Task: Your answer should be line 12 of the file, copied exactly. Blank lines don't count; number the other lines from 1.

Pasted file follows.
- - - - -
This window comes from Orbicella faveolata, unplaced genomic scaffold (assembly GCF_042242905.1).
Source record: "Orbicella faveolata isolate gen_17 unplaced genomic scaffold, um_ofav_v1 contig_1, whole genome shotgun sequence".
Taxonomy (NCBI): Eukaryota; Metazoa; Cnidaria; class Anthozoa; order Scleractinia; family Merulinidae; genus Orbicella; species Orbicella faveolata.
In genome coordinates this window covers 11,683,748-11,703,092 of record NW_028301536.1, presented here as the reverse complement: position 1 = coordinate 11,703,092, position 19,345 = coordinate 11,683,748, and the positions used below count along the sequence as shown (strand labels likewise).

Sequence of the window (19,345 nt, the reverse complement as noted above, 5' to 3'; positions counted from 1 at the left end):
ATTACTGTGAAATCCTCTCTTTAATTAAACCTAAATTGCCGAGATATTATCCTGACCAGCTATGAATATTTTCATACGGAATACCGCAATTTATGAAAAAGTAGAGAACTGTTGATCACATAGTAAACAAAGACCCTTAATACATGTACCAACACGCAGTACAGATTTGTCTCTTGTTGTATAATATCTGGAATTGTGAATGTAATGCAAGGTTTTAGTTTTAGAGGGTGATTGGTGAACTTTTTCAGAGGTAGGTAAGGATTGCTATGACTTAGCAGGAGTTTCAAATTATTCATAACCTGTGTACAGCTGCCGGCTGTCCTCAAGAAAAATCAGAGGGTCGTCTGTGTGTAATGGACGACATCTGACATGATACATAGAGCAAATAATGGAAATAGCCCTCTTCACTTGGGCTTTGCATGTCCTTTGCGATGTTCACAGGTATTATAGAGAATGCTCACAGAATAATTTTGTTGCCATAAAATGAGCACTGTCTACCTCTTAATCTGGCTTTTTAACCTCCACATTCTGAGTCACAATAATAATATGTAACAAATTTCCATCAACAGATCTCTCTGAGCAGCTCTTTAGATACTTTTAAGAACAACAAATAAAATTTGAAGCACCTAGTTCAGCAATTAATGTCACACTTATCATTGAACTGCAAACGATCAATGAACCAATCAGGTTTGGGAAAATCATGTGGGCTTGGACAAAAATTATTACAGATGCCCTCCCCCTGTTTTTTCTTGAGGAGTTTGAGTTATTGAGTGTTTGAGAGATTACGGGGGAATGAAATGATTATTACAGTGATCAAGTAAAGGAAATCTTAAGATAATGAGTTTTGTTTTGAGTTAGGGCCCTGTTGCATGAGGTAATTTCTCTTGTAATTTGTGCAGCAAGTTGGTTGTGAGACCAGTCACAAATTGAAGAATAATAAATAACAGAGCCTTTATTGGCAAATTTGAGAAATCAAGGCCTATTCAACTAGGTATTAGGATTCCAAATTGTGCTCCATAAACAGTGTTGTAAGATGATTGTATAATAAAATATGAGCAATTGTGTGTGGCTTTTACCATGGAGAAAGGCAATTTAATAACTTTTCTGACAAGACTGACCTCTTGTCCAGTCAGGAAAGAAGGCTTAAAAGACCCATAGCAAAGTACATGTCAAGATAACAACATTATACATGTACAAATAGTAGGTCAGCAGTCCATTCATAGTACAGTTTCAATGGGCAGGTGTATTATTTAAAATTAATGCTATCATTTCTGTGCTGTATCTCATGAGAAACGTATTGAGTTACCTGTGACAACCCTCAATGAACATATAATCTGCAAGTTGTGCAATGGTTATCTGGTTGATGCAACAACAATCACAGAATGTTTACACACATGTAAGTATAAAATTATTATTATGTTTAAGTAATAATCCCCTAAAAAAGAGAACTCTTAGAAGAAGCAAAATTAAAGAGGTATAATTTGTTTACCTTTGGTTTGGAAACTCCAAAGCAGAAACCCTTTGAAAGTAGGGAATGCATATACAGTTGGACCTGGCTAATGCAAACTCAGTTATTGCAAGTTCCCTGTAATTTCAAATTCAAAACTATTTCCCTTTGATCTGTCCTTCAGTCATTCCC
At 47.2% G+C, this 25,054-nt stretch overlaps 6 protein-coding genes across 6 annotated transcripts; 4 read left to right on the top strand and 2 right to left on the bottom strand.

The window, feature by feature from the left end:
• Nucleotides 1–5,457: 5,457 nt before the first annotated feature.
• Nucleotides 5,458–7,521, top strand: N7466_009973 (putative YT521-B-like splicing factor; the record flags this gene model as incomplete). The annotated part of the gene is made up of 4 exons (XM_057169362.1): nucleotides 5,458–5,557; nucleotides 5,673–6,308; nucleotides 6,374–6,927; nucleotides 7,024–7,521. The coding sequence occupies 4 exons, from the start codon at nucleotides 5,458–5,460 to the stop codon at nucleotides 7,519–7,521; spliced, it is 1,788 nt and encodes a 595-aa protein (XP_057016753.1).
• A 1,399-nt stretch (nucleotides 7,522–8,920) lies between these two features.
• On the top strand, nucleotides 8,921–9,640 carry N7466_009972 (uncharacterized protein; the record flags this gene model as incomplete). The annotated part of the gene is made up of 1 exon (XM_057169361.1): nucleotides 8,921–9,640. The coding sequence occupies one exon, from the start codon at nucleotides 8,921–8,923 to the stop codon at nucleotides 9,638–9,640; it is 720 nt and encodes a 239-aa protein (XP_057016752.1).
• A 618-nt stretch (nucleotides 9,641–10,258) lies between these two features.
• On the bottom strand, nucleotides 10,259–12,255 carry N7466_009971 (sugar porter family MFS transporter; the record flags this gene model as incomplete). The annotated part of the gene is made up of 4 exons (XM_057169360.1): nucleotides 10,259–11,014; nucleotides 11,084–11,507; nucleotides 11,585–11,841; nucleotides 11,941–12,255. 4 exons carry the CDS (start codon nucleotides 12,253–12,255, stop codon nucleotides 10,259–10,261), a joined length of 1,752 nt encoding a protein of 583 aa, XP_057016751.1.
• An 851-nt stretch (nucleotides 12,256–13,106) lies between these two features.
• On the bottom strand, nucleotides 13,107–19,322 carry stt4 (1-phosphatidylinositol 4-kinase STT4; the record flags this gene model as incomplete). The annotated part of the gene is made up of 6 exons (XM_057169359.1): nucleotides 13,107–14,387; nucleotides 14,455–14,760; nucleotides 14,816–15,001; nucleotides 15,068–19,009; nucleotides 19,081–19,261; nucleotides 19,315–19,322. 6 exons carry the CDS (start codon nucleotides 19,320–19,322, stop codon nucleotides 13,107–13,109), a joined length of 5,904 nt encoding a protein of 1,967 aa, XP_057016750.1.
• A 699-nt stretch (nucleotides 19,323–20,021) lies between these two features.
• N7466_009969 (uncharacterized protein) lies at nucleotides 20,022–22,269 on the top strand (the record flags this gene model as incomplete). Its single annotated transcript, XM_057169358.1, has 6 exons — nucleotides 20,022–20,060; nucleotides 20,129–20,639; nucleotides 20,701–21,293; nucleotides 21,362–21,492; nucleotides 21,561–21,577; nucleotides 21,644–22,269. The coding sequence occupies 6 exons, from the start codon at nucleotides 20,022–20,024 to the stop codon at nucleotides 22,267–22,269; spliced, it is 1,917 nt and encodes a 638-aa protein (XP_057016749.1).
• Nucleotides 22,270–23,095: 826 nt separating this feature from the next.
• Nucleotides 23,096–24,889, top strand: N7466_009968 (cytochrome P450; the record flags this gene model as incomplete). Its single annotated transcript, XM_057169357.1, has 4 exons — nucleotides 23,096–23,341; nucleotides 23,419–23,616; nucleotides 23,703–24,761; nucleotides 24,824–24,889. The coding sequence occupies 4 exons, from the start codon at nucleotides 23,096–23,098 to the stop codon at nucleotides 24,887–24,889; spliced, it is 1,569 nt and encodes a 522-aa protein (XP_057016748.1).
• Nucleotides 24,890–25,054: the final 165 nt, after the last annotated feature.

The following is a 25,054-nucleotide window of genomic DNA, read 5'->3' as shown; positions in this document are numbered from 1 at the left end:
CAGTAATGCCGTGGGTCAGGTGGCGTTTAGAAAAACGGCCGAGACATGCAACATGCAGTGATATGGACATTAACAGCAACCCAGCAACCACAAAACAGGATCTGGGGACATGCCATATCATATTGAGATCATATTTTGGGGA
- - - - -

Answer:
• On the top strand, nucleotides 8,921–9,640 carry N7466_009972 (uncharacterized protein; the record flags this gene model as incomplete). The annotated part of the gene is made up of 1 exon (XM_057169361.1): nucleotides 8,921–9,640. The coding sequence occupies one exon, from the start codon at nucleotides 8,921–8,923 to the stop codon at nucleotides 9,638–9,640; it is 720 nt and encodes a 239-aa protein (XP_057016752.1).